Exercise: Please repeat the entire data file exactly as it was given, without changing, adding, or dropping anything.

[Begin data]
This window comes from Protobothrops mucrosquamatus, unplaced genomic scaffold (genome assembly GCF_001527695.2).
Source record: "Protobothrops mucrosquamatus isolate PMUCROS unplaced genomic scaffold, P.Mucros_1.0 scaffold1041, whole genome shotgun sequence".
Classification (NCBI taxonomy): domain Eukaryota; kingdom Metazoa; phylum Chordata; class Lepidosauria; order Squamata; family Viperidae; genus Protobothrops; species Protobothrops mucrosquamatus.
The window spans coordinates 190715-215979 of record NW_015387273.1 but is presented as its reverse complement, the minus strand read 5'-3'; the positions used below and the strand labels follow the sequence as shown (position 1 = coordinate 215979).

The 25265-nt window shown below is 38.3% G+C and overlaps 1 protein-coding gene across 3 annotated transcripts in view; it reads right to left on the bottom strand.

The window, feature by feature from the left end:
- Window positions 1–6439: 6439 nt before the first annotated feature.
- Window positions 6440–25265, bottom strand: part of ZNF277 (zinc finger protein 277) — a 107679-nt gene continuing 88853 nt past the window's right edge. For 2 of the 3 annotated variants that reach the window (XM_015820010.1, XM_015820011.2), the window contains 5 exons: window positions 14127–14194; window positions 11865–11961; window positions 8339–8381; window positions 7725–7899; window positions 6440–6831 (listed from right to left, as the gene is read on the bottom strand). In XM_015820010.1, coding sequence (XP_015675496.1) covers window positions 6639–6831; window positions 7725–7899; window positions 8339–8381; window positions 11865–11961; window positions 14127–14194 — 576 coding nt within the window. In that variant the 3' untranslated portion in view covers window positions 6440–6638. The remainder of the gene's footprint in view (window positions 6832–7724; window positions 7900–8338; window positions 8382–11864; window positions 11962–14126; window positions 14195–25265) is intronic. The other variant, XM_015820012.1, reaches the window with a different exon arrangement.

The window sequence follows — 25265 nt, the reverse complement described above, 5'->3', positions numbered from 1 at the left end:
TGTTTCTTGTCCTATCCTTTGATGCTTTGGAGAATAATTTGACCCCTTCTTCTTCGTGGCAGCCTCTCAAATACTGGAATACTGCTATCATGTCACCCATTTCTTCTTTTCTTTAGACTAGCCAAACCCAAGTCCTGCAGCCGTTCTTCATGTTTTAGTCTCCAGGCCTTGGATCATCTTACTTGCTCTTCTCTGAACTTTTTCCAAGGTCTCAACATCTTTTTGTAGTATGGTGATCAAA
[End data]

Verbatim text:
This window comes from Protobothrops mucrosquamatus, unplaced genomic scaffold (genome assembly GCF_001527695.2).
Source record: "Protobothrops mucrosquamatus isolate PMUCROS unplaced genomic scaffold, P.Mucros_1.0 scaffold1041, whole genome shotgun sequence".
Classification (NCBI taxonomy): domain Eukaryota; kingdom Metazoa; phylum Chordata; class Lepidosauria; order Squamata; family Viperidae; genus Protobothrops; species Protobothrops mucrosquamatus.
The window spans coordinates 190715-215979 of record NW_015387273.1 but is presented as its reverse complement, the minus strand read 5'-3'; the positions used below and the strand labels follow the sequence as shown (position 1 = coordinate 215979).

The 25265-nt window shown below is 38.3% G+C and overlaps 1 protein-coding gene across 3 annotated transcripts in view; it reads right to left on the bottom strand.

The window, feature by feature from the left end:
- Window positions 1–6439: 6439 nt before the first annotated feature.
- Window positions 6440–25265, bottom strand: part of ZNF277 (zinc finger protein 277) — a 107679-nt gene continuing 88853 nt past the window's right edge. For 2 of the 3 annotated variants that reach the window (XM_015820010.1, XM_015820011.2), the window contains 5 exons: window positions 14127–14194; window positions 11865–11961; window positions 8339–8381; window positions 7725–7899; window positions 6440–6831 (listed from right to left, as the gene is read on the bottom strand). In XM_015820010.1, coding sequence (XP_015675496.1) covers window positions 6639–6831; window positions 7725–7899; window positions 8339–8381; window positions 11865–11961; window positions 14127–14194 — 576 coding nt within the window. In that variant the 3' untranslated portion in view covers window positions 6440–6638. The remainder of the gene's footprint in view (window positions 6832–7724; window positions 7900–8338; window positions 8382–11864; window positions 11962–14126; window positions 14195–25265) is intronic. The other variant, XM_015820012.1, reaches the window with a different exon arrangement.

The window sequence follows — 25265 nt, the reverse complement described above, 5'->3', positions numbered from 1 at the left end:
TGTTTCTTGTCCTATCCTTTGATGCTTTGGAGAATAATTTGACCCCTTCTTCTTCGTGGCAGCCTCTCAAATACTGGAATACTGCTATCATGTCACCCATTTCTTCTTTTCTTTAGACTAGCCAAACCCAAGTCCTGCAGCCGTTCTTCATGTTTTAGTCTCCAGGCCTTGGATCATCTTACTTGCTCTTCTCTGAACTTTTTCCAAGGTCTCAACATCTTTTTGTAGTATGGTGATCAAA